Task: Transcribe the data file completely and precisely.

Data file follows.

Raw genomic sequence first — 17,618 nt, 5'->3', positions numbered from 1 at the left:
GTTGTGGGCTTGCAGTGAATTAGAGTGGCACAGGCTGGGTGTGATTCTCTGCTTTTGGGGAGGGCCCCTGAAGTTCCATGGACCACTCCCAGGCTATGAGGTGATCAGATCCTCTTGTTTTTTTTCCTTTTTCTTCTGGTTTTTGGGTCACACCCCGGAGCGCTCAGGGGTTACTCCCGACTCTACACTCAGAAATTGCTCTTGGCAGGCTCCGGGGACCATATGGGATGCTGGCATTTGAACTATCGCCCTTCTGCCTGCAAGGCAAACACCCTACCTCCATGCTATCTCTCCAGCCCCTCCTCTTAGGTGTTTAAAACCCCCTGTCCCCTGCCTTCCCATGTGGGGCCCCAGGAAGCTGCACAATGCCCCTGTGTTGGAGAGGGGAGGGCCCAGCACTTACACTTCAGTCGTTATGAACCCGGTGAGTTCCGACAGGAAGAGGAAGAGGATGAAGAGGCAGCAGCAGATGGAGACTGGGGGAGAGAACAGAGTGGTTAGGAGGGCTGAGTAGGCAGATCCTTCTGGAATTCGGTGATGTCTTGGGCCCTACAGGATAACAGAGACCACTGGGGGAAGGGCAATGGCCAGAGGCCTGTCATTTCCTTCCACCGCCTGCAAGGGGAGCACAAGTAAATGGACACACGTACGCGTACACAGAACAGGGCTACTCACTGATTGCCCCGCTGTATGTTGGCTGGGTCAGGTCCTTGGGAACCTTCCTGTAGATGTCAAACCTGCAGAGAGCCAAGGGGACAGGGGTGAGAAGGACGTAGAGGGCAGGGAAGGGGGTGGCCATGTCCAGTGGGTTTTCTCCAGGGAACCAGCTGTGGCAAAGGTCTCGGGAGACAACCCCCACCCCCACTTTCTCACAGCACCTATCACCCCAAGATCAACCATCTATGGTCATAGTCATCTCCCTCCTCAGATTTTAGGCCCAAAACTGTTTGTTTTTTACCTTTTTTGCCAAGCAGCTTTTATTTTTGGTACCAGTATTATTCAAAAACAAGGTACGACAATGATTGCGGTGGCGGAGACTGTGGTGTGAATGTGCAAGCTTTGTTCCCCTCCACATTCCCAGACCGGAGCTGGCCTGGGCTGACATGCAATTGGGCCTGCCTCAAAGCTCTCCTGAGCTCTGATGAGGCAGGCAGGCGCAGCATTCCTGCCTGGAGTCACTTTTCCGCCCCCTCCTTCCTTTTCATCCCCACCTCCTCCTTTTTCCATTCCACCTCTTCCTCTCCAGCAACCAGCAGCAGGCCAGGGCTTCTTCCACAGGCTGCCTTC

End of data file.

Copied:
Raw genomic sequence first — 17,618 nt, 5'->3', positions numbered from 1 at the left:
GTTGTGGGCTTGCAGTGAATTAGAGTGGCACAGGCTGGGTGTGATTCTCTGCTTTTGGGGAGGGCCCCTGAAGTTCCATGGACCACTCCCAGGCTATGAGGTGATCAGATCCTCTTGTTTTTTTTCCTTTTTCTTCTGGTTTTTGGGTCACACCCCGGAGCGCTCAGGGGTTACTCCCGACTCTACACTCAGAAATTGCTCTTGGCAGGCTCCGGGGACCATATGGGATGCTGGCATTTGAACTATCGCCCTTCTGCCTGCAAGGCAAACACCCTACCTCCATGCTATCTCTCCAGCCCCTCCTCTTAGGTGTTTAAAACCCCCTGTCCCCTGCCTTCCCATGTGGGGCCCCAGGAAGCTGCACAATGCCCCTGTGTTGGAGAGGGGAGGGCCCAGCACTTACACTTCAGTCGTTATGAACCCGGTGAGTTCCGACAGGAAGAGGAAGAGGATGAAGAGGCAGCAGCAGATGGAGACTGGGGGAGAGAACAGAGTGGTTAGGAGGGCTGAGTAGGCAGATCCTTCTGGAATTCGGTGATGTCTTGGGCCCTACAGGATAACAGAGACCACTGGGGGAAGGGCAATGGCCAGAGGCCTGTCATTTCCTTCCACCGCCTGCAAGGGGAGCACAAGTAAATGGACACACGTACGCGTACACAGAACAGGGCTACTCACTGATTGCCCCGCTGTATGTTGGCTGGGTCAGGTCCTTGGGAACCTTCCTGTAGATGTCAAACCTGCAGAGAGCCAAGGGGACAGGGGTGAGAAGGACGTAGAGGGCAGGGAAGGGGGTGGCCATGTCCAGTGGGTTTTCTCCAGGGAACCAGCTGTGGCAAAGGTCTCGGGAGACAACCCCCACCCCCACTTTCTCACAGCACCTATCACCCCAAGATCAACCATCTATGGTCATAGTCATCTCCCTCCTCAGATTTTAGGCCCAAAACTGTTTGTTTTTTACCTTTTTTGCCAAGCAGCTTTTATTTTTGGTACCAGTATTATTCAAAAACAAGGTACGACAATGATTGCGGTGGCGGAGACTGTGGTGTGAATGTGCAAGCTTTGTTCCCCTCCACATTCCCAGACCGGAGCTGGCCTGGGCTGACATGCAATTGGGCCTGCCTCAAAGCTCTCCTGAGCTCTGATGAGGCAGGCAGGCGCAGCATTCCTGCCTGGAGTCACTTTTCCGCCCCCTCCTTCCTTTTCATCCCCACCTCCTCCTTTTTCCATTCCACCTCTTCCTCTCCAGCAACCAGCAGCAGGCCAGGGCTTCTTCCACAGGCTGCCTTC